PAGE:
1 April 2004 Edition
Politics by the back door in Donegal Town
Minister for Social and Family Affairs, Mary Coughlan, last night used the back entrance to enter the Abbey Hotel, Donegal Town, to avoid a silent protest calling for reinstatement of the Social Welfare cuts affecting widows and lone parents. The picket, organised by Sinn Féin Councillor Thomas Pringle, consisted of widows, lone parents and working parents affected by these savage and universally condemned cuts. "Perhaps a better description of this Ministry would be Anti-Social and Anti-Family," said Pringle. The Sinn Féin Councillor says that Social Welfare issues have been raised over the past two years by his constituents, who are having increasing difficulties understanding and complying with new regulations imposed without notice by the department. "I was told by a Social Welfare official that even the officers find it difficult to comprehend the calculations and computations applied to some claims," says Pringle.
The councillor said he was saddened by the Minister's use of 'backdoor politics' in her own Donegal Town when one would expect her to acknowledge her constituents on the silent picket. The demonstration attracted interest and supporting comment from pedestrians, while many passing motorists slowed and beeped their horns in support.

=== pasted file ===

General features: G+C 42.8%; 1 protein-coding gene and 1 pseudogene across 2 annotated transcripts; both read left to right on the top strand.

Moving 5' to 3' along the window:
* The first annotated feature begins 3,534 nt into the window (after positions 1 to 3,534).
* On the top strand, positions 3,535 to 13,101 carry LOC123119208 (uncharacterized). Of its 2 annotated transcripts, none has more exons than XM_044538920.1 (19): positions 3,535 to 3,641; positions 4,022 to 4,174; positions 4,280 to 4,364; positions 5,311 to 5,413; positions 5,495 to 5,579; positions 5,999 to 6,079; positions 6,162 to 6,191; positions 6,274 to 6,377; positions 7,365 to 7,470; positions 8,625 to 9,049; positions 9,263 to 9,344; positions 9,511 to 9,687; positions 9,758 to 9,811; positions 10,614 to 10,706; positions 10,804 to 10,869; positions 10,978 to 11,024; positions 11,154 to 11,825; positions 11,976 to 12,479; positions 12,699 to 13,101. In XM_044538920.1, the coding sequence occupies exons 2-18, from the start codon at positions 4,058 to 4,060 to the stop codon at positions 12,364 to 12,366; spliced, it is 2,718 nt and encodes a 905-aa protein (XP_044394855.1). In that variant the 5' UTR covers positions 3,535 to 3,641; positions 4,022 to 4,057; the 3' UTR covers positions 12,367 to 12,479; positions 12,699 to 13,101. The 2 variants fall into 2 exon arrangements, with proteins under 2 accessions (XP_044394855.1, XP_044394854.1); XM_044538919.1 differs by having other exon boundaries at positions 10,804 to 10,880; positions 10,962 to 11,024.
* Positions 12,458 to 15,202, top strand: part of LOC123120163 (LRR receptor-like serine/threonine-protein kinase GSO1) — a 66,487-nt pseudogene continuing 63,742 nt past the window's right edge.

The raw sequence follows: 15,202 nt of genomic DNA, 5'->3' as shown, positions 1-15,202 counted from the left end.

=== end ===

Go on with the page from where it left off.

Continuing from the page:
Minister Coughlan acknowledged in the Dáil recently that her own county has the highest unemployment rate in the country — she did not, however, accept her government's responsibility for the economic situation. The lack of infrastructure and job creation in Donegal is a demonstration of Fianna Fáil and the PDs total lack of interest in County Donegal.
"The Minister must realise that the buck stops with her for these cutbacks - and the back door will not always be open for her," said Pringle.